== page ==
Which mutual fund share class is best for clients?
The right answer is elusive. It depends on the size of the investment, the holding period and the likely return. And neither performance nor holding period can be predicted with certainty.
"It's hard to generalize because there is no uniform answer," says Russ Kinnel, director of fund analysis for Morningstar Inc. in Chicago.
Some rules of thumb: A shares, with the highest front-end charges but the lowest ongoing costs, are good choices for lengthy time horizons. "Many of our customers will own a mutual fund for 20 years and accumulate a lot of money over time, so for them we prefer A shares," says Tom Miltenberger, an Edward Jones principal in St. Louis who oversees fund sales.
A shares are the obvious choice for anyone able to commit 100,000 dollars or more. "Most of the money that's going into A shares is so big that it's hitting breakpoints," Kinnel says. Many fund companies won't place large purchases in anything but the A class.
B shares help clients avoid a haircut on their initial investment, but impose higher ongoing expenses and a back-end load. This alternative also can make sense during rising stock markets, when investors want to put as much cash to work as possible. "If you're buying in right before a rally, you're probably better off with a deferred sales load,' Kinnel says.
Most fund groups will automatically convert B shares into A shares after five to eight years. So long-term investors who choose B shares aren't penalized since they receive the lower costs associated with A shares at the time of conversion.
C shares could be the best option for a client who may bail out after two or three years. "But they're the most expensive way to own mutual funds over 20 years," Miltenberger warns. And they typically don't allow for conversions into A shares.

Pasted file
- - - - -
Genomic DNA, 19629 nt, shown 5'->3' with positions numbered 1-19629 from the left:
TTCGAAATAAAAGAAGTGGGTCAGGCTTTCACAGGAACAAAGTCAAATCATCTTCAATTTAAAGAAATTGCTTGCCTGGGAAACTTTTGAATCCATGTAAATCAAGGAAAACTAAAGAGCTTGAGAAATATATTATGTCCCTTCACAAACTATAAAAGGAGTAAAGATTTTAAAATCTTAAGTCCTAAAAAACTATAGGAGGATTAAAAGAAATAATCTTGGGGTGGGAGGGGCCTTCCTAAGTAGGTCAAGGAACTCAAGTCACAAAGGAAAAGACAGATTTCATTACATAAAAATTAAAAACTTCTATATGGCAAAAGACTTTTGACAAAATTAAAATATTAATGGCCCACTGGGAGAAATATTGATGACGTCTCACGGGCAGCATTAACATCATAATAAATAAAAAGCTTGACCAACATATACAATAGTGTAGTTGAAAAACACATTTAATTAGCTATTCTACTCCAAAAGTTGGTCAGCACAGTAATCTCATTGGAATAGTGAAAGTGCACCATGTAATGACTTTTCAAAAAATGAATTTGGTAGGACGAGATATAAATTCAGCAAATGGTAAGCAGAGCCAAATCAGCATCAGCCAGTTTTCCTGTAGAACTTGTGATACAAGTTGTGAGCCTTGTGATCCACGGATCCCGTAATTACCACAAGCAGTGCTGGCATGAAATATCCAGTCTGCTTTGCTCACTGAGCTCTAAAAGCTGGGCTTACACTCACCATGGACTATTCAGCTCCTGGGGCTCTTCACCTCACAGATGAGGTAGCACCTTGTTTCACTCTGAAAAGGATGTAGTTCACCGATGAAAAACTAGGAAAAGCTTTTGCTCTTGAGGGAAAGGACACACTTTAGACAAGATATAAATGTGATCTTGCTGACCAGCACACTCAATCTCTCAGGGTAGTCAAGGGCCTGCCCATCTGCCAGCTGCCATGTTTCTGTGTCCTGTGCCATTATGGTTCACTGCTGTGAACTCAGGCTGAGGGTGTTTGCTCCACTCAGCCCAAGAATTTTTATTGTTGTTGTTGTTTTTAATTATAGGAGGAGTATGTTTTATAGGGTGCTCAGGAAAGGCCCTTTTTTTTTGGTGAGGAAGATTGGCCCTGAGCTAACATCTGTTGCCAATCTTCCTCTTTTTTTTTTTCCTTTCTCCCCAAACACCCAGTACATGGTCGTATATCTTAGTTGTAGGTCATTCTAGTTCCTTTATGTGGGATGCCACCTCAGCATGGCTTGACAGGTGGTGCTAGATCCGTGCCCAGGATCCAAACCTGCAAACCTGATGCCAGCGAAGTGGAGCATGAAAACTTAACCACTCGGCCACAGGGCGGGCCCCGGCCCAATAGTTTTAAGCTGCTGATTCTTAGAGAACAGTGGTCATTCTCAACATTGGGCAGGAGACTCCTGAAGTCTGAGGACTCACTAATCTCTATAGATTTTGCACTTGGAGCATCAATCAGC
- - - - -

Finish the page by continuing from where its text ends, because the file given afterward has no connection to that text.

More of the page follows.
You can run your own analysis, but in the end it's often a matter of preference.
"The shares I like the least are the B shares," says Patricia Ternes, a broker at Dain Rauscher in Phoenix. "They're neither fish nor fowl. They're not the best choice for either a long-term hold or a short-term investment."
At Aquila Funds in New York, B shares are accounting for more new sales, says Lacy Herrmann, founder and chairman. "Many brokers don't want to sell A shares because they're getting requests from customers who don't want to pay anything upfront."
One of the biggest problems Kinnel sees is that people don't always grasp how they're paying. "We hear from people who went to a broker saying, 'I didn't pay anything' [for B or C shares]. We say, 'Oh yes, you did.'"
People shop around for cheap stock commissions. They haggle over cars, homes, airline tickets and even electricity prices. It seems just about everything is negotiable these days.
Everything, that is, except mutual fund loads.
The 60-year-old Investment Company Act requires fund shares to be sold only at the price described in the prospectus. Under section 22(d) of the act, sales loads can vary but only if price breaks are uniformly available to all investors. Not exactly textbook capitalism at work.
Opposition to fixed pricing periodically surfaces. In a 1966 report, the SEC said price competition at the retail level was needed to counteract the incentive funds have to raise loads to spur sales. Later, in 1992, the SEC's division of market regulation recommended competition, saying, "Investors are harmed by higher prices than might otherwise be available in a competitive marketplace."
But the mutual fund industry has successfully opposed negotiable loads. "I'd be concerned about increased confusion, and small investors probably would pay more," says Matthew Fink, president of the Investment Company Institute in Washington, D.C.
Meanwhile, multiple share classes have helped ease the controversy by providing more payment options. But whether spread out or paid upfront, investors still can't negotiate a load.